28 Relating to part of the lung : LOBAR
29 Leather-___ shoes : SOLED
31 Instruction in a Word menu : SORT
32 Strikeout mark : DELE
33 “What a nice thing to say!” : SO SWEET!
34 Picking up on : SENSING
35 Group email opener : HI, ALL
36 Info for an investor : YIELD
37 Prom V.I.P.s : DJS
38 “No ___!” : MAS
42 Like a retired prof. : EMER
43 Game that becomes another game when its last two letters are switched : POLO
44 Most fit to fight : ONE-A
45 Breathers for kindergarten teachers : NAPS
46 Mug shot subject : PERP
47 Which ___ say : IS TO
48 Come out of a deep sleep : STIR
49 Lose suddenly : TANK
51 Highway overseer, for short : DOT

9 thoughts on “0323-19 NY Times Crossword 23 Mar 19, Saturday”

  1. 48:40 no errors……The fact that I finished a David Steinberg puzzle is for me a big deal…..the fact that I finished it with no errors is pure luck….I thing Mr Steinberg was feeling sorry for solvers like me on this one….Lets see what his next one brings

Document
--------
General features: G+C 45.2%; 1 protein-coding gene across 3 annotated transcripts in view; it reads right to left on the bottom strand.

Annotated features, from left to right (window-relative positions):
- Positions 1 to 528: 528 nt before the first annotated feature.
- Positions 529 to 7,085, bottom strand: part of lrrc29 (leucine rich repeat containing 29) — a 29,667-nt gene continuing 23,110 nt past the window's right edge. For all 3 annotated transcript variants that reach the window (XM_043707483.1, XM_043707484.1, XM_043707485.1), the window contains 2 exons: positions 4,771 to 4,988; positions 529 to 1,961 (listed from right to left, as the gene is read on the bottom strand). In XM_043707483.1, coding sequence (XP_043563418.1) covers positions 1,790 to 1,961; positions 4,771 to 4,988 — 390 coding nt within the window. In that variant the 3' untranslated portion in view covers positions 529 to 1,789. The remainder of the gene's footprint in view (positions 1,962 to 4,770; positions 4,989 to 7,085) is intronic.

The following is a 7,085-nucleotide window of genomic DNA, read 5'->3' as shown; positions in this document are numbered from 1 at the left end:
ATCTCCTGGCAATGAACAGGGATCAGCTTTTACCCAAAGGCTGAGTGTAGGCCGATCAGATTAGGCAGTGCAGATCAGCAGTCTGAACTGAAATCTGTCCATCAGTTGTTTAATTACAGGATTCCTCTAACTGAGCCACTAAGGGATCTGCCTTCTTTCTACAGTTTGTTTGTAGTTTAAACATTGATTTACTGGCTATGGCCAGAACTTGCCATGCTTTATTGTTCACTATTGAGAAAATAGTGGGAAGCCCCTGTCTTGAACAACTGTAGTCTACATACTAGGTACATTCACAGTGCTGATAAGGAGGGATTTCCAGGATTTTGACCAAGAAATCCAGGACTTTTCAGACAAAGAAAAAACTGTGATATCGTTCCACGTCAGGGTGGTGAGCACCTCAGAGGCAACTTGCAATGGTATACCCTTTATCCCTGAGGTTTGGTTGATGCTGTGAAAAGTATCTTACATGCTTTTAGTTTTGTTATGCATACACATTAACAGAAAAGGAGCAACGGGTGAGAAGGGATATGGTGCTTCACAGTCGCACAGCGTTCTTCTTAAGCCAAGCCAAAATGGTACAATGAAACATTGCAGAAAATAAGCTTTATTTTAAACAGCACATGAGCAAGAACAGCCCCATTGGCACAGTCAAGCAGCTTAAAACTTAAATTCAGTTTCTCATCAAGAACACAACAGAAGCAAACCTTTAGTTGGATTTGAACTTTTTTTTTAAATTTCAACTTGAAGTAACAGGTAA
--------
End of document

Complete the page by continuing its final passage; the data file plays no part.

2. 26:45, no errors. The fact that I got 51D DOT entirely from long crosses says all I need to say about this puzzle.

  3. Straight forward puzzle, especially for DS. Forgot to time it but it flew by with little hesitating or pencil chewing.

  4. Liked this puzzle despite the odd grid and isolated corners. Only problem was in the NW corner: TRUE/VANUATU cross didn’t click for me. Guessed “i” instead of “U”. Otherwise, enjoyed it.

  5. No errors, much easier than Friday’s puzzle.
    Anytime I ace a Saturday – I ask random strangers if they would enjoy a free lecture on the subject of their choice.
    Me: Go ahead, anything you’d like – I’ll explain it all in detail……. like a BOSS!
    My wife has a distaste for this.